Fugro has started soil investigations off the Danish west coast, where RWE will build the 1 GW Thor offshore wind farm, located approximately 22 kilometres from the port of Thorsminde.
Up to three research vessels will be deployed to acquire geotechnical data from the seabed, which is necessary to inform the design, fabrication, and installation of the main wind farm components including turbine foundation, and inter-array and export cables.
The geological research vessel Fugro Scout has already started geotechnical drilling and testing at the wind turbine locations, according to RWE and Fugro.
The various information obtained will verify existing data and provide additional geotechnical parameters to assist with the detailed design and optimisation of the foundations for the offshore substation and wind turbines.
From mid-July, two more vessels from Fugro will be deployed to support the survey.
Normand Mermaid will be equipped to obtain key parameters to better understand the soil behaviour under turbines loading area.
The vessel Energy Scout will acquire key data to enable the design, installation and protection of the inter-array cables and the main export cable that connects the offshore substation with the onshore grid. Thermal conductivity tests will be carried out to determine the thermal properties of the soil in and around this area of development.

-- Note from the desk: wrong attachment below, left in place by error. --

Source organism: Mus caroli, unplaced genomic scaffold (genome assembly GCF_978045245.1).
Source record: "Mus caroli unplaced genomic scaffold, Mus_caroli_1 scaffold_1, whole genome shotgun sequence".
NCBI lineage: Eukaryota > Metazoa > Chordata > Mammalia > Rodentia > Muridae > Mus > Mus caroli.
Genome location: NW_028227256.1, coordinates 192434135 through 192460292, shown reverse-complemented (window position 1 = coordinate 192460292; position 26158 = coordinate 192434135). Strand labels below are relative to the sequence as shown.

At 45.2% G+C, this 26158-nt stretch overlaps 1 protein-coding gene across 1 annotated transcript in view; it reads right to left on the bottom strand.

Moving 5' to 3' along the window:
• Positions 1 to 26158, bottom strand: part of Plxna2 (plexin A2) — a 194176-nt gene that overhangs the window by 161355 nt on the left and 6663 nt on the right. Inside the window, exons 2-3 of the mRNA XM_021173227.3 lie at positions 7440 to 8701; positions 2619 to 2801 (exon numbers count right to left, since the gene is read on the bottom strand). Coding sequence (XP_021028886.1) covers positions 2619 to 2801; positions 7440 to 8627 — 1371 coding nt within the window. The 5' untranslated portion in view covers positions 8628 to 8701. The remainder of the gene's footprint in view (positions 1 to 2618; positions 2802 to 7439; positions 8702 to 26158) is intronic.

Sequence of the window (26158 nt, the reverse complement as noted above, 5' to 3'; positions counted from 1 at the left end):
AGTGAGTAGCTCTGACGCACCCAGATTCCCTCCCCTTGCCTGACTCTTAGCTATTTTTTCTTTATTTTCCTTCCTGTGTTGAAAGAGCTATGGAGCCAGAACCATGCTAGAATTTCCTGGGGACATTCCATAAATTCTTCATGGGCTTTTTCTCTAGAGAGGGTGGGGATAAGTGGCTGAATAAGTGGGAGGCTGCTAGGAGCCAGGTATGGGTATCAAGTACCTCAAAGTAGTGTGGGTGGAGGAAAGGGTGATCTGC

“All work will be managed through Fugro’s cloud-based Geo-data engagement platform. With the ability to provide near real-time deliverables to RWE and the project team, the platform increases collaboration, facilitates faster decision-making and accelerates timelines on critical milestones”, Fugro said in a press release on 6 July.
RWE, through the project company Thor Wind Farm I/S, was announced as the winner of the Danish tender for the Thor offshore wind farm at the beginning of December 2021.
Total investment costs for the Thor project have been estimated at DKK 15.5 billion (approximately EUR 2.1 billion), including the offshore wind farm and the connection to the grid, which will be built without subsidies.
Once it is fully commissioned in 2027, the 1 GW project will become Denmark’s largest offshore wind farm and will be capable of producing enough green electricity to supply the equivalent of more than one million Danish households.
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